Large container ship at sea - Top down Aerial Image
Green Corridors: Definitions and Approaches
A Discussion paper from the Global Maritime Forum
August 25 2022
Maritime Green Corridors have swiftly become recognized as one of the most important tools to aid industry and governments in the decarbonization of the maritime sector. Building on the initial conceptualization put forward in The Next Wave (Getting to Zero Coalition, 2021) and the signatories of the Clydebank Declaration (as initiated by the UK Government, 2021), and responding to multiple requests from industry and governments taking an interest in the concept, the paper considers emerging approaches to defining, initiating, and governing Maritime Green Corridors, and puts forward recommendations in each area. These recommendations attempt to reinforce the most effective and impactful approaches while acknowledging the need for flexibility.
By definitions, this paper means the first principles and terms of engagement being used to underpin action on Green Corridors. It takes the simple approach of examining how different actors are defining “Green” – in terms of types of impact and level of ambition – as well as how they define a “Corridor” in terms of operational scope and emphasis.
By initiating actions, this paper means the approaches taken to prioritizing different corridors, engaging stakeholders, assessing feasibility and requirements, and “route mapping” the corridor’s overall development. Because the eventual governance of Corridors can take multiple forms (see below), these initial actions can be emergent and (ideally) complementary efforts undertaken in parallel or in coordination with each other.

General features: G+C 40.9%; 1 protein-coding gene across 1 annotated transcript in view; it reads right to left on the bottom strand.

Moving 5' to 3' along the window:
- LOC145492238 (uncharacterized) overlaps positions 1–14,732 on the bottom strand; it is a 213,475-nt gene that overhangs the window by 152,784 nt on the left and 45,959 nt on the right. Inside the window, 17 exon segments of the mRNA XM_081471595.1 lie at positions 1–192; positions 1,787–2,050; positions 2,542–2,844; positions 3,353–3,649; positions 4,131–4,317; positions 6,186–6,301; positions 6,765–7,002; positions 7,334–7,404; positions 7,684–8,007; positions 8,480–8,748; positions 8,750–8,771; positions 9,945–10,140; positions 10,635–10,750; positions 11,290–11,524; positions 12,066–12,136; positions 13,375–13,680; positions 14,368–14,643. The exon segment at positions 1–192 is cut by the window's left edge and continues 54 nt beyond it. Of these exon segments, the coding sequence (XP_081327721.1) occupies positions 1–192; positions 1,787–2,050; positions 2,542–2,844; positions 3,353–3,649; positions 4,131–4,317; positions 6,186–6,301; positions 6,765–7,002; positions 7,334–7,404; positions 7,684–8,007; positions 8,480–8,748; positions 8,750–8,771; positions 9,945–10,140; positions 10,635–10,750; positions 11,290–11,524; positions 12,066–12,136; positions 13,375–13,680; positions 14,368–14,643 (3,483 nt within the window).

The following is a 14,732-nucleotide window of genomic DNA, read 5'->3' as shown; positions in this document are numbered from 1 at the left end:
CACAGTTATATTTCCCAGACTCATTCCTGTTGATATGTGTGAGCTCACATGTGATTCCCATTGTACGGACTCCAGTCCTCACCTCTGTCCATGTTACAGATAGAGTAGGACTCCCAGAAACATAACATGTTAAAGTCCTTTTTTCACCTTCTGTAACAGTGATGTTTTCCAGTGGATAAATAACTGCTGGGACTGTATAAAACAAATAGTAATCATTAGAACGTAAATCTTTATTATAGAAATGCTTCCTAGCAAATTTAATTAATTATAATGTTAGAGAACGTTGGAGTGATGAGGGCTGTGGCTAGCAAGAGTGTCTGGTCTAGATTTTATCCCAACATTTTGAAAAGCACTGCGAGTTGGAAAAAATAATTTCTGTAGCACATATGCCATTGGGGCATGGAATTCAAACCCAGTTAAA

By implementation, this paper means the approaches taken to governing and managing the many actions needed to deliver a Maritime Green Corridor. While implementation of policies and deployment of technologies has yet to begin, some of the alternative approaches to governance and management can already be identified.
This discussion paper is not built on formal research, but reflects the ongoing conversations held by the Global Maritime Forum with its partners, interested governments and leading actors in emerging Corridors. Members of the Getting to Zero Coalition’s Global Green Corridors Advisory Group provided feedback and input to draft versions.
Read the full paper here.
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